Personally, my knowledge of the Federal Reserve goes about as deep as a mall fountain collecting pennies and dimes. Naturally, Jim Bruce’s documentary Money for Nothing: Inside the Federal Reserve should be the perfect vehicle to educate people like me who need a bit more information about its history and the possibly bleak future it has ahead of it.
Jim Bruce seems like the right filmmaker for the job seeing that he’s previously worked on The King of Kong: A Fistful of Quarters, a fantastic documentary that includes everyone in the audience. Money for Nothing marks his directorial debut.
As much as Bruce has tried to make the content in Money for Nothing accessible through visual examples and interviews with financial intellectuals, he loses his audience too many times. During the first third, the filmmaker slows down his doc so everyone can catch up. However, he forgets who he’s pitching his film towards and gradually moves faster – leaving confused movie goers in the dust once again.
At one point, Bruce gets so far ahead of himself, that it’s almost as if he ignores the fact that his audience’s interest is dwindling. He shrugs his shoulders and takes off full speed ahead. Meanwhile, I’m trying to follow as best as possible, but sense a disconnect between myself and the content.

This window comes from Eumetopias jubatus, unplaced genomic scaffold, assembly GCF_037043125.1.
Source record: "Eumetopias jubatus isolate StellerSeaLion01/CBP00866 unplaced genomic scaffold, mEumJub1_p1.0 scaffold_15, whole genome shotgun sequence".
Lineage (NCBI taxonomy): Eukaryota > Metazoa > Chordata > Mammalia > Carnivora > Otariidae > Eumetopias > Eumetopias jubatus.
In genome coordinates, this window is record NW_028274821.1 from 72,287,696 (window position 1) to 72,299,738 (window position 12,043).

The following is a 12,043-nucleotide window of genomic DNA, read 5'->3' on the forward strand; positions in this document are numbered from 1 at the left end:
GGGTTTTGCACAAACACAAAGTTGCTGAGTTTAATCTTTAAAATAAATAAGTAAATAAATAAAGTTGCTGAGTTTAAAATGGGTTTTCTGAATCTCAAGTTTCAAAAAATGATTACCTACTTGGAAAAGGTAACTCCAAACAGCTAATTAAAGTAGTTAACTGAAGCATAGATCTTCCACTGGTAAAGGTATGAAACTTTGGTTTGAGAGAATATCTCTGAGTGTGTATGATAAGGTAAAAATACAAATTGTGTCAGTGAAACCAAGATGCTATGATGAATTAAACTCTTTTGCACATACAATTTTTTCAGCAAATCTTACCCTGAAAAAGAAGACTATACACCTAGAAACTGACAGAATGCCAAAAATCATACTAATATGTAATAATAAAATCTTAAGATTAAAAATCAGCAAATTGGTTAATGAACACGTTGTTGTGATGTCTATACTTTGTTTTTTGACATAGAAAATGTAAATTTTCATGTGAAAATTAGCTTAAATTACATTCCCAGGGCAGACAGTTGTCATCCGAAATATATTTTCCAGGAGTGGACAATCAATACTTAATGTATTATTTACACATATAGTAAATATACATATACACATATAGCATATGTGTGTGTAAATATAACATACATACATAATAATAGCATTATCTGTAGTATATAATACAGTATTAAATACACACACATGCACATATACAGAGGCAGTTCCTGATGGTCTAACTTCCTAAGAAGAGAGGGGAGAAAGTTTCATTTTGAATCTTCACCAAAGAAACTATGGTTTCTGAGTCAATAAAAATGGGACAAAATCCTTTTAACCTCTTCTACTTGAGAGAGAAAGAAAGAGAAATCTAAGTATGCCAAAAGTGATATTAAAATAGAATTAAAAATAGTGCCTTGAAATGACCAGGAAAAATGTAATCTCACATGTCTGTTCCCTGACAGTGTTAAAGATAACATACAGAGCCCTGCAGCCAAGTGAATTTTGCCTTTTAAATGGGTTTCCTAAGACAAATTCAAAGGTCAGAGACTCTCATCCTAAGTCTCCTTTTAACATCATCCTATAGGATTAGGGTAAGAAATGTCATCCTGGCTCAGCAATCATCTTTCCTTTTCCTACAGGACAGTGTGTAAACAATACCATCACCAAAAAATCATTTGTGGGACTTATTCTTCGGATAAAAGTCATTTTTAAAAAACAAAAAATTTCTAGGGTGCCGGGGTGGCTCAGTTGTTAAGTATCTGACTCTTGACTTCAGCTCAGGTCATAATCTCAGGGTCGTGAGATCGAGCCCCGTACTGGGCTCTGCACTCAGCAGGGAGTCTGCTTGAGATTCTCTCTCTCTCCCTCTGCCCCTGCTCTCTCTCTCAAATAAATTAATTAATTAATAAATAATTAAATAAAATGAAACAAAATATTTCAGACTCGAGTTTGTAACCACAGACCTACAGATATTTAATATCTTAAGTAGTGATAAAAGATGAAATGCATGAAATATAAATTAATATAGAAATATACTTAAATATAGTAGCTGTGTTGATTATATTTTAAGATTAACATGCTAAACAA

On that level, the doc fails. The main purpose of a documentary is to educate and inform. When the documentarian doesn’t show signs of compassion and gives up hope on rustier movie goers, the project becomes one-sided as it talks directly to those who have a clearer understanding of the topics at hand.
Even though I realized this doc may not be for me entering into Bruce’s film, I was an open book when I started watching. I’ve gone into documentaries before knowing very little about the topic at hand, and have finished those films feeling enlightened. With Money for Nothing, I feel embarrassed to admit I was led astray many times. Instead of filling my mind with new thoughts and opinions, it just reminded me about how little I know about this financial world, which in turn makes me feel glum and dumb. I can imagine other movie goers who are like me will feel the same.
What Jim Bruce’s doc has going for it though is its clean-cut presentation. Interviews have been shot competently, animated segments and the usage of different clips to generate comparisons or allegories are much appreciated and add a fresh change of pace, and Liev Schreiber’s narration is fitting and doesn’t draw attention to the celebrity.
At the end of the day, what matters most is the information to which the doc is built on. Bruce may have it locked down, but he unwieldy delivers it to his spectators.
For those viewers who are bonkers for dollar bills, you may find yourself enjoying what Money for Nothing has to offer – though most of this may be old news to you. Everyone else, however, may be finding themselves drawing nothing from the money they spent on admission.